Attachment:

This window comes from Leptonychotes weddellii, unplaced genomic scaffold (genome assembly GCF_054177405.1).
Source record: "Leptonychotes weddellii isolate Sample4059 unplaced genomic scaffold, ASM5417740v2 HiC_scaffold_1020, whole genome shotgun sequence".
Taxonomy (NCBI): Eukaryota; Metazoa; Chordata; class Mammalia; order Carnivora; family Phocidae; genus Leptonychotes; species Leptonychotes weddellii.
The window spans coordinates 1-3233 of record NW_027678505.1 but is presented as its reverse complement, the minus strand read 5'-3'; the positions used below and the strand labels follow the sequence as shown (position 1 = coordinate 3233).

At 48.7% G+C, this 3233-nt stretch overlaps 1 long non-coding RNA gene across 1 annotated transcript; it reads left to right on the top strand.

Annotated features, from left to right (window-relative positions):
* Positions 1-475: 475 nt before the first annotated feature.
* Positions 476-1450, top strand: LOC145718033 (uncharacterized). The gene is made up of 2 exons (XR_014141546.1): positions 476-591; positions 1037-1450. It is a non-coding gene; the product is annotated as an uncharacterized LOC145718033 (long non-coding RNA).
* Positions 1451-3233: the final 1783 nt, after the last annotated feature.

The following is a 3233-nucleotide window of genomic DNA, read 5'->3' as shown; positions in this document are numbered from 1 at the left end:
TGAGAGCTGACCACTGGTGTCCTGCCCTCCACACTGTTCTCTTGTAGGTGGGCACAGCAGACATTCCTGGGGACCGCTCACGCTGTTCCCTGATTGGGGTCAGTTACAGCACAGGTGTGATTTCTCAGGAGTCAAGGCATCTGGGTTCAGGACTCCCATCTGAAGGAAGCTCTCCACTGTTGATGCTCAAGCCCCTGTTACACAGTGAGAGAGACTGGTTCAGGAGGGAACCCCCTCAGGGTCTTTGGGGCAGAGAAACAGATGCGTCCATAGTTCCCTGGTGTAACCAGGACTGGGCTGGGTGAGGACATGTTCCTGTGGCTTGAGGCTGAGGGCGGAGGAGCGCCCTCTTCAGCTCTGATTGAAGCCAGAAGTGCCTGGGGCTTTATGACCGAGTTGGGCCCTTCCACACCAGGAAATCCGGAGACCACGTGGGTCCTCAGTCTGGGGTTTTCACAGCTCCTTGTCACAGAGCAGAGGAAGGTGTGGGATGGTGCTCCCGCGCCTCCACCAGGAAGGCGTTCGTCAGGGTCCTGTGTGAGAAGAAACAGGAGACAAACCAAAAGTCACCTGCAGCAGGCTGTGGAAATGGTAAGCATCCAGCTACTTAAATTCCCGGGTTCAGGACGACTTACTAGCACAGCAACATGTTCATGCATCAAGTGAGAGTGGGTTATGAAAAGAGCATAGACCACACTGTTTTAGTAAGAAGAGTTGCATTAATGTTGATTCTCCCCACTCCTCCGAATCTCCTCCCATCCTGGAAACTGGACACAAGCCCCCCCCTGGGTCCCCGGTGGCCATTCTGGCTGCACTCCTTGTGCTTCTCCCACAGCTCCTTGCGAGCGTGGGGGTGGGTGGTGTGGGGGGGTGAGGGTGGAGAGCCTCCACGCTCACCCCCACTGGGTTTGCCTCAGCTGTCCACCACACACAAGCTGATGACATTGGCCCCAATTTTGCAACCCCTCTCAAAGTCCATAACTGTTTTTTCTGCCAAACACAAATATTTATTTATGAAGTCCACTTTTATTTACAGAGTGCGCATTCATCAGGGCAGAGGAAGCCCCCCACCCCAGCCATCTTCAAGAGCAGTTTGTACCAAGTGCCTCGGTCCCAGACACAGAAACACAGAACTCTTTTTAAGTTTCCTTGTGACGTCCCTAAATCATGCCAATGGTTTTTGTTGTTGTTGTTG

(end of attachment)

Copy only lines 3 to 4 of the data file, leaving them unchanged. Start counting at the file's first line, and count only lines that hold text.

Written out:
Taxonomy (NCBI): Eukaryota; Metazoa; Chordata; class Mammalia; order Carnivora; family Phocidae; genus Leptonychotes; species Leptonychotes weddellii.
The window spans coordinates 1-3233 of record NW_027678505.1 but is presented as its reverse complement, the minus strand read 5'-3'; the positions used below and the strand labels follow the sequence as shown (position 1 = coordinate 3233).